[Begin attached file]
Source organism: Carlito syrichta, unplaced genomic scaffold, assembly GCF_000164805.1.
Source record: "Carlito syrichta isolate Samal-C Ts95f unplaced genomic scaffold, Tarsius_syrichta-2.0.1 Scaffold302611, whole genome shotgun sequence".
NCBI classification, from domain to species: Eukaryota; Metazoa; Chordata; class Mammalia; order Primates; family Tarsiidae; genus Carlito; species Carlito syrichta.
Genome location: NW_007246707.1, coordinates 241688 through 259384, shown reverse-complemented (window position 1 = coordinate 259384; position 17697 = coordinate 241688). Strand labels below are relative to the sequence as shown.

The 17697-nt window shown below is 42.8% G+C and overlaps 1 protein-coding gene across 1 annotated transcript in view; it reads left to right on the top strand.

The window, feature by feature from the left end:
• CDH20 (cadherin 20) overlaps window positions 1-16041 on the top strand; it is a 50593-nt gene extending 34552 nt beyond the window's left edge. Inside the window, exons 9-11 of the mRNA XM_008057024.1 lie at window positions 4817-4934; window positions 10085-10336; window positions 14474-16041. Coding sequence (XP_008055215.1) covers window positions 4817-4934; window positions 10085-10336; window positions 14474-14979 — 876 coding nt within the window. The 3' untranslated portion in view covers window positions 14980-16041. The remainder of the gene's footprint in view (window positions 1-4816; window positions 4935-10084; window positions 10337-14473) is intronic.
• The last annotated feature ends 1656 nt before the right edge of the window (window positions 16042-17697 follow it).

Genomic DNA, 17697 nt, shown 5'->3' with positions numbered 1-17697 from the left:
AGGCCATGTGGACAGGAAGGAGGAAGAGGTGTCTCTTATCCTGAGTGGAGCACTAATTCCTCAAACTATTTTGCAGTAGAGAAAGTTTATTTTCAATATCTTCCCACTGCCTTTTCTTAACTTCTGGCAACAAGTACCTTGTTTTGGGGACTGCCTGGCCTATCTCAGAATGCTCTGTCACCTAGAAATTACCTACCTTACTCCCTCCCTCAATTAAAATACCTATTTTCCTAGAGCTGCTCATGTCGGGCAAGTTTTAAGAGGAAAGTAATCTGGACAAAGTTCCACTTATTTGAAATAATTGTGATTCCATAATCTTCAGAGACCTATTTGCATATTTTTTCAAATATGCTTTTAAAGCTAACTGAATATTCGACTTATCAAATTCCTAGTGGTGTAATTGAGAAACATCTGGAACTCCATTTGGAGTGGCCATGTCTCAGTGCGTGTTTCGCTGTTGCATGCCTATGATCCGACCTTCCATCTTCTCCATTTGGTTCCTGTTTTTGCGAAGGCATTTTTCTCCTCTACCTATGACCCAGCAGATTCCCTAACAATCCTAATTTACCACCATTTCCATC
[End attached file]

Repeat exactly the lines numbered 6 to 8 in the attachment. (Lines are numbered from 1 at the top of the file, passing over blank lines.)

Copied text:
The window, feature by feature from the left end:
• CDH20 (cadherin 20) overlaps window positions 1-16041 on the top strand; it is a 50593-nt gene extending 34552 nt beyond the window's left edge. Inside the window, exons 9-11 of the mRNA XM_008057024.1 lie at window positions 4817-4934; window positions 10085-10336; window positions 14474-16041. Coding sequence (XP_008055215.1) covers window positions 4817-4934; window positions 10085-10336; window positions 14474-14979 — 876 coding nt within the window. The 3' untranslated portion in view covers window positions 14980-16041. The remainder of the gene's footprint in view (window positions 1-4816; window positions 4935-10084; window positions 10337-14473) is intronic.
• The last annotated feature ends 1656 nt before the right edge of the window (window positions 16042-17697 follow it).